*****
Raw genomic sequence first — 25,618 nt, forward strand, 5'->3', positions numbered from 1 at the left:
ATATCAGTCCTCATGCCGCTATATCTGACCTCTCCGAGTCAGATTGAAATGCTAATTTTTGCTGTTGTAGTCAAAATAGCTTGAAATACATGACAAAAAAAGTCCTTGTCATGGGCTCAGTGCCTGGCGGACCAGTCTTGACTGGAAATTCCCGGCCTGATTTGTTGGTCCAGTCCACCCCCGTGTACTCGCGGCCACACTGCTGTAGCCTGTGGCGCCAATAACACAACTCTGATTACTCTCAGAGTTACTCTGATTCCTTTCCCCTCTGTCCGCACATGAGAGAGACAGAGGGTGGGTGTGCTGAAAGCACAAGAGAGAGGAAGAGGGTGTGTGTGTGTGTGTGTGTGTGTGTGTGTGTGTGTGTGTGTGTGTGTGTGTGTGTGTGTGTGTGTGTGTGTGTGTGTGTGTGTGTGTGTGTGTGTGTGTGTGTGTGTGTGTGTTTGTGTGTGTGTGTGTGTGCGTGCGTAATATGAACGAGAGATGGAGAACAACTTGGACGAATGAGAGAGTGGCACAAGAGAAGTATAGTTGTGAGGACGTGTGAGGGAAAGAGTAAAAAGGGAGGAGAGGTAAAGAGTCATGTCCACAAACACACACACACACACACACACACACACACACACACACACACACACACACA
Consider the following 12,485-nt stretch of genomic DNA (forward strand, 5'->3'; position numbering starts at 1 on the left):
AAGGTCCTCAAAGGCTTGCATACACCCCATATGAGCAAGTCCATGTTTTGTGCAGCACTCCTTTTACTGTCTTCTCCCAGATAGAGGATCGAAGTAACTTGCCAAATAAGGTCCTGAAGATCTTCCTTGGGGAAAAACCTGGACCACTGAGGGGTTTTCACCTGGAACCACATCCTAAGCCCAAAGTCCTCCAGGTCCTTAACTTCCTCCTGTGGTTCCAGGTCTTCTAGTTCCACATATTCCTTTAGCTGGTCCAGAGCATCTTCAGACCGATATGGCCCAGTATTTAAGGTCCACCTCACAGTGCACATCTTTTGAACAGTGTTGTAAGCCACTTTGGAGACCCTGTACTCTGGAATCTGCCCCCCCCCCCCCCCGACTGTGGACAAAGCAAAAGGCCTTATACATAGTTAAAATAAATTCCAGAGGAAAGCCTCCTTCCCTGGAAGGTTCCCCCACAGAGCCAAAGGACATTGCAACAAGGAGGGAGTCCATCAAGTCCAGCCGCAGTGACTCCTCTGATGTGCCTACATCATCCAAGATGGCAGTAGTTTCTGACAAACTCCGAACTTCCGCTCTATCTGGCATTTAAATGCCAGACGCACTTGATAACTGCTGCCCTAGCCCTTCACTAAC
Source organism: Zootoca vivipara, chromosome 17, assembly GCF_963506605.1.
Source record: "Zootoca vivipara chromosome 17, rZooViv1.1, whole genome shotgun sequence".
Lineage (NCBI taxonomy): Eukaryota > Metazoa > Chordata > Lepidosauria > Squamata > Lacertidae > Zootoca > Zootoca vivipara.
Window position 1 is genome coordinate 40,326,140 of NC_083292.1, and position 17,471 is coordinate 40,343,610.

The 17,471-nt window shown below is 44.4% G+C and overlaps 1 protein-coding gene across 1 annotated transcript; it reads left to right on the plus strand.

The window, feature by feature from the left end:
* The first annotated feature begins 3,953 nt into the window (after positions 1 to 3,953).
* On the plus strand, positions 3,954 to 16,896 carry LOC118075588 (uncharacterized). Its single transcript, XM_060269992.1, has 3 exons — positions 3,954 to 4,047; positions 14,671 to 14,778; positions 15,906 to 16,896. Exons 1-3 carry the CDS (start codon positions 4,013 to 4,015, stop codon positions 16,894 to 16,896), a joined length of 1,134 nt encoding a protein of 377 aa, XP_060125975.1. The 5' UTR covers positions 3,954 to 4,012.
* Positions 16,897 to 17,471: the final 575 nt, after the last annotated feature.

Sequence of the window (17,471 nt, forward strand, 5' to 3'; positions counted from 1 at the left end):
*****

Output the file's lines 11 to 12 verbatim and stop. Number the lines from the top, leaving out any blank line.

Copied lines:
* The first annotated feature begins 3,953 nt into the window (after positions 1 to 3,953).
* On the plus strand, positions 3,954 to 16,896 carry LOC118075588 (uncharacterized). Its single transcript, XM_060269992.1, has 3 exons — positions 3,954 to 4,047; positions 14,671 to 14,778; positions 15,906 to 16,896. Exons 1-3 carry the CDS (start codon positions 4,013 to 4,015, stop codon positions 16,894 to 16,896), a joined length of 1,134 nt encoding a protein of 377 aa, XP_060125975.1. The 5' UTR covers positions 3,954 to 4,012.